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JetBlue to install cameras, bullet-proof doors in planes

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NEW YORK (Reuters) — JetBlue Airways, the low-cost start-up carrier, Friday said it has started outfitting its aircraft with bullet-proof cockpit doors and hidden TV cameras as the airlines tighten security after last month's attacks.

JetBlue's Kevlar doors, which are anti-ballistic, force resistant and strengthened by titanium bars, are designed to stop intruders barging into the cockpit, the carrier said.

"We've always invested in the best and have always been innovative," said Gareth Edmondson-Jones, a JetBlue spokesman. "We felt these were the right steps to take to quickly make both our customers and crew feel more secure about flying."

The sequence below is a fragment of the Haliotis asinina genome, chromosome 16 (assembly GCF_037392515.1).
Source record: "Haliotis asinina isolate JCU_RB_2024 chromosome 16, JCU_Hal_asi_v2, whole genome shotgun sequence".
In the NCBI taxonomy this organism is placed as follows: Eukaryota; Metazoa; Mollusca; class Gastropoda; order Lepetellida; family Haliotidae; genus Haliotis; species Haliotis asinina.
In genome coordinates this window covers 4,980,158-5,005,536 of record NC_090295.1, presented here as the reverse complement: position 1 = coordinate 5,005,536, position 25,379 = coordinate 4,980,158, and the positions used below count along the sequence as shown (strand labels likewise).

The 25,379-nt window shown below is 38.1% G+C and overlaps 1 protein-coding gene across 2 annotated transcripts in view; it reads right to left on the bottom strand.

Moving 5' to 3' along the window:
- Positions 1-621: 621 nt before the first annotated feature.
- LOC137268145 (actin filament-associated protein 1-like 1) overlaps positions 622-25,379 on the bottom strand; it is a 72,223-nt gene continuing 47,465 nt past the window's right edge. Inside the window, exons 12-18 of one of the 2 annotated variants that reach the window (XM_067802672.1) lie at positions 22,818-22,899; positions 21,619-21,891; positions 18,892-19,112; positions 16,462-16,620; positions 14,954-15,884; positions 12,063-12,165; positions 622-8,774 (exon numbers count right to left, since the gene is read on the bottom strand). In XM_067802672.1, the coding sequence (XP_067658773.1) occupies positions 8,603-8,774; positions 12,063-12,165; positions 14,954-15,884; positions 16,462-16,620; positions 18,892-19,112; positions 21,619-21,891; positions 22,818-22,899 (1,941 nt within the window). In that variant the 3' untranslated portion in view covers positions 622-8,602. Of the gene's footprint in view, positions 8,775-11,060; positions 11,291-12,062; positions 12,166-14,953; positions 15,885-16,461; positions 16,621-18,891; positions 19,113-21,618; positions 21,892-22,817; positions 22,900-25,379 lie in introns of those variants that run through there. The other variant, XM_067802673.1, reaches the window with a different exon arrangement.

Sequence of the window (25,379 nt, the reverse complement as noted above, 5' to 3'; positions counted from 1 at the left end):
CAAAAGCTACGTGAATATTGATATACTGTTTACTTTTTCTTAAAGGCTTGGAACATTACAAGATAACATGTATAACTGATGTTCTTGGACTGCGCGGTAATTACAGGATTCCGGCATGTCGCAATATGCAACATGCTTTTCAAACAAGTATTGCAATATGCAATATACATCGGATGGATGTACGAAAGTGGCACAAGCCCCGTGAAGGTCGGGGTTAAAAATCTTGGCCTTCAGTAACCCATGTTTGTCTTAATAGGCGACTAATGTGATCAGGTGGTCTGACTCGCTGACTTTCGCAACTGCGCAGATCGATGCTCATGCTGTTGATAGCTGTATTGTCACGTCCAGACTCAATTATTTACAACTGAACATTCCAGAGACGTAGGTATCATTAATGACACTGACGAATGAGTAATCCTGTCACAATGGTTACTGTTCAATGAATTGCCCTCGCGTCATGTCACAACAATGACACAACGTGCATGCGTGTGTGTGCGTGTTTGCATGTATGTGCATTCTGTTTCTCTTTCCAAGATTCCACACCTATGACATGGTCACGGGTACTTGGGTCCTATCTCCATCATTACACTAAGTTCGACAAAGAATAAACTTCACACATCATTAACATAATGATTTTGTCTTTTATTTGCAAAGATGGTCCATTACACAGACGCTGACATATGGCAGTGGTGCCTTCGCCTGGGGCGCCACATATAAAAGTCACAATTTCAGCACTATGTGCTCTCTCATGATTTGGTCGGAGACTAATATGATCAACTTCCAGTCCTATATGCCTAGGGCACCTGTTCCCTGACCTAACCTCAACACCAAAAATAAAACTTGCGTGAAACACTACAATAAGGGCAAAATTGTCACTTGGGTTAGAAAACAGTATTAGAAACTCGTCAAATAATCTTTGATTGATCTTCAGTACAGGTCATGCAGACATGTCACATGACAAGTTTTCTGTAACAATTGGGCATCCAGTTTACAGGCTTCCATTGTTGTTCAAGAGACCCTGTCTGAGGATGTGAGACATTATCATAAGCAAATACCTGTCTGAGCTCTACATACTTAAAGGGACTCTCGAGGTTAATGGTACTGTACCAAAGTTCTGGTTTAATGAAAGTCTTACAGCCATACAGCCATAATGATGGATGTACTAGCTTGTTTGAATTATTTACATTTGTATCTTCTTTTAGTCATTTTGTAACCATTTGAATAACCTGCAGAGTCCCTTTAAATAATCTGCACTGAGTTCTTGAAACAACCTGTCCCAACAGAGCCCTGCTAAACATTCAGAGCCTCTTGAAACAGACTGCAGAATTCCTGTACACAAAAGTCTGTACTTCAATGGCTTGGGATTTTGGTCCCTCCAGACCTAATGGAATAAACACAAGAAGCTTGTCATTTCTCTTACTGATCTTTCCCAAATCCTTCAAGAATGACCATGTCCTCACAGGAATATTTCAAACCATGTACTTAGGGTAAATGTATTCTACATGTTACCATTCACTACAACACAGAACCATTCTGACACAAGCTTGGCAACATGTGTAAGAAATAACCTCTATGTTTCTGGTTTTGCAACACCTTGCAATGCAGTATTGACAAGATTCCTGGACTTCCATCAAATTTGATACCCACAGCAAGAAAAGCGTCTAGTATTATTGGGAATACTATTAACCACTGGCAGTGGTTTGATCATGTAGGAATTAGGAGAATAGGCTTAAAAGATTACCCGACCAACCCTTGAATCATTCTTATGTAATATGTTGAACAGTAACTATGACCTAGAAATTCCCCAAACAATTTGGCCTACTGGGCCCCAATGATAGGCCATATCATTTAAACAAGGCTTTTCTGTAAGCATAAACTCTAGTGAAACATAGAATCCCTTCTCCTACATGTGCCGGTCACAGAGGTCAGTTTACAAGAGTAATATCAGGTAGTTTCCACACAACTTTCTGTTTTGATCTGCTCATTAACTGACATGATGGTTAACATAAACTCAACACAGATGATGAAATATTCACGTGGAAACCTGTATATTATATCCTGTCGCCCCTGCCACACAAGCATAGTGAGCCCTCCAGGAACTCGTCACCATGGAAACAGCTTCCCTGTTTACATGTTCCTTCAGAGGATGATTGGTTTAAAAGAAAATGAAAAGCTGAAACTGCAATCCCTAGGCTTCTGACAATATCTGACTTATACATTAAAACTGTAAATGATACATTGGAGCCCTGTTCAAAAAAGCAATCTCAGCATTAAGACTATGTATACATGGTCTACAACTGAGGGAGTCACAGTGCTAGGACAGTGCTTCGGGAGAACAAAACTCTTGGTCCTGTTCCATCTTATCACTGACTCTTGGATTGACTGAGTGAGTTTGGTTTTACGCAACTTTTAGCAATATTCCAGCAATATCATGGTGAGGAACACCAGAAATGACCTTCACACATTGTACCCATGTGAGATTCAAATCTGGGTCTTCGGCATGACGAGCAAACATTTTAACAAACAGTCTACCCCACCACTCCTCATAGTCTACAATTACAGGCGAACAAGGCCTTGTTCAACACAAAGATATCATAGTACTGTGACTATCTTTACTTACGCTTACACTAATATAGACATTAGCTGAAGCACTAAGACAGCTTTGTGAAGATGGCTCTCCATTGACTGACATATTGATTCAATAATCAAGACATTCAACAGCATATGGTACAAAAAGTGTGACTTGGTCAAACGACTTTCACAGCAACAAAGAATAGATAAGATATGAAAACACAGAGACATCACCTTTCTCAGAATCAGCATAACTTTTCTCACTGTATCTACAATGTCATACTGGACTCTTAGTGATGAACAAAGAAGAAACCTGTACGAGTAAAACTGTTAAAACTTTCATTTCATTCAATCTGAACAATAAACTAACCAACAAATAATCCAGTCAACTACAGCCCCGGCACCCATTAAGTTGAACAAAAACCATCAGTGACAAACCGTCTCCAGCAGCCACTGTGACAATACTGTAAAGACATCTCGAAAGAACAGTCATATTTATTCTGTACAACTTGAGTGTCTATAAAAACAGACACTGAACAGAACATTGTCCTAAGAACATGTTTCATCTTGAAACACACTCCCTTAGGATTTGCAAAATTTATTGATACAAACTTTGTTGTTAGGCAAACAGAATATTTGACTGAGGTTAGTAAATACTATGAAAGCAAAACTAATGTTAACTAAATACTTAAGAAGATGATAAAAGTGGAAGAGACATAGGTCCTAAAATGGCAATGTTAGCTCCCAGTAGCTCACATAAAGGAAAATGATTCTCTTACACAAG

Most major U.S. airlines have already started installing reinforced bars or deadlocks on their cockpit doors as part of federal security regulations after hijackers crashed commercial aircraft into the World Trade Center and the Pentagon building last month.

JetBlue plans to complete installation of the $10,000 doors on its 18 Airbus aircraft by the end of the month, Edmondson-Jones said.

Kevlar, a lightweight composite nylon fiber, is used in military helmets, fighting vehicles and helicopters, said Wayne Bodge, president of Advanced Composite Technologies, the Woodstock, Georgia-based aircraft parts supplier that worked with JetBlue on the armor plates that are part of the door.

Bodge said the armor meets the U.S. Justice Department's National Institute of Justice standards for resisting blunt force, gunfire from handguns or 9 mm weapons and also hand grenade fragments. -->

Early next year, JetBlue will install four hidden cameras on all its aircraft, allowing pilots to monitor activity in the cabin.